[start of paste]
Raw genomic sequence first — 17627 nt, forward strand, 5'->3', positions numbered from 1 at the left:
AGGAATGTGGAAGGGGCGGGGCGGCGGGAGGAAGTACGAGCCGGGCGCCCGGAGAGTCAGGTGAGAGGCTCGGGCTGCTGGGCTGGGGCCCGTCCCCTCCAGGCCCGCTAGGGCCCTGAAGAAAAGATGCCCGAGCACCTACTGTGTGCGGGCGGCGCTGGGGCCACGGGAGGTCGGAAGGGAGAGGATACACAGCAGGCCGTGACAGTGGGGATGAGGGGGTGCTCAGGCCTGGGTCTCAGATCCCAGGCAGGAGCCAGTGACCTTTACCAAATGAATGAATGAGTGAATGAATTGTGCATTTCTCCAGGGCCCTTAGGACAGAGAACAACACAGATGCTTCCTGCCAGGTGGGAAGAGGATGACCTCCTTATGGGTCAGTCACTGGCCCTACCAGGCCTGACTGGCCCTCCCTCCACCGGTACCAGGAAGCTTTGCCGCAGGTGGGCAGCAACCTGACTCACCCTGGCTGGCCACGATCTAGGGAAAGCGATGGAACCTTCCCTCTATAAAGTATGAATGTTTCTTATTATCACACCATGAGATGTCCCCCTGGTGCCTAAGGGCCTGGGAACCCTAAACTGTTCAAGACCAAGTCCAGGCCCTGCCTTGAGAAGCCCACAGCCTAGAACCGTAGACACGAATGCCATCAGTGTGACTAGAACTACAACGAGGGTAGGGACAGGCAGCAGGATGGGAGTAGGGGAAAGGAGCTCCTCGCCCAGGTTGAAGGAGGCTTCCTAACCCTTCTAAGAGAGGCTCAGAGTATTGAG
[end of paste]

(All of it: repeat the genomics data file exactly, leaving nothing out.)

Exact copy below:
Raw genomic sequence first — 17627 nt, forward strand, 5'->3', positions numbered from 1 at the left:
AGGAATGTGGAAGGGGCGGGGCGGCGGGAGGAAGTACGAGCCGGGCGCCCGGAGAGTCAGGTGAGAGGCTCGGGCTGCTGGGCTGGGGCCCGTCCCCTCCAGGCCCGCTAGGGCCCTGAAGAAAAGATGCCCGAGCACCTACTGTGTGCGGGCGGCGCTGGGGCCACGGGAGGTCGGAAGGGAGAGGATACACAGCAGGCCGTGACAGTGGGGATGAGGGGGTGCTCAGGCCTGGGTCTCAGATCCCAGGCAGGAGCCAGTGACCTTTACCAAATGAATGAATGAGTGAATGAATTGTGCATTTCTCCAGGGCCCTTAGGACAGAGAACAACACAGATGCTTCCTGCCAGGTGGGAAGAGGATGACCTCCTTATGGGTCAGTCACTGGCCCTACCAGGCCTGACTGGCCCTCCCTCCACCGGTACCAGGAAGCTTTGCCGCAGGTGGGCAGCAACCTGACTCACCCTGGCTGGCCACGATCTAGGGAAAGCGATGGAACCTTCCCTCTATAAAGTATGAATGTTTCTTATTATCACACCATGAGATGTCCCCCTGGTGCCTAAGGGCCTGGGAACCCTAAACTGTTCAAGACCAAGTCCAGGCCCTGCCTTGAGAAGCCCACAGCCTAGAACCGTAGACACGAATGCCATCAGTGTGACTAGAACTACAACGAGGGTAGGGACAGGCAGCAGGATGGGAGTAGGGGAAAGGAGCTCCTCGCCCAGGTTGAAGGAGGCTTCCTAACCCTTCTAAGAGAGGCTCAGAGTATTGAG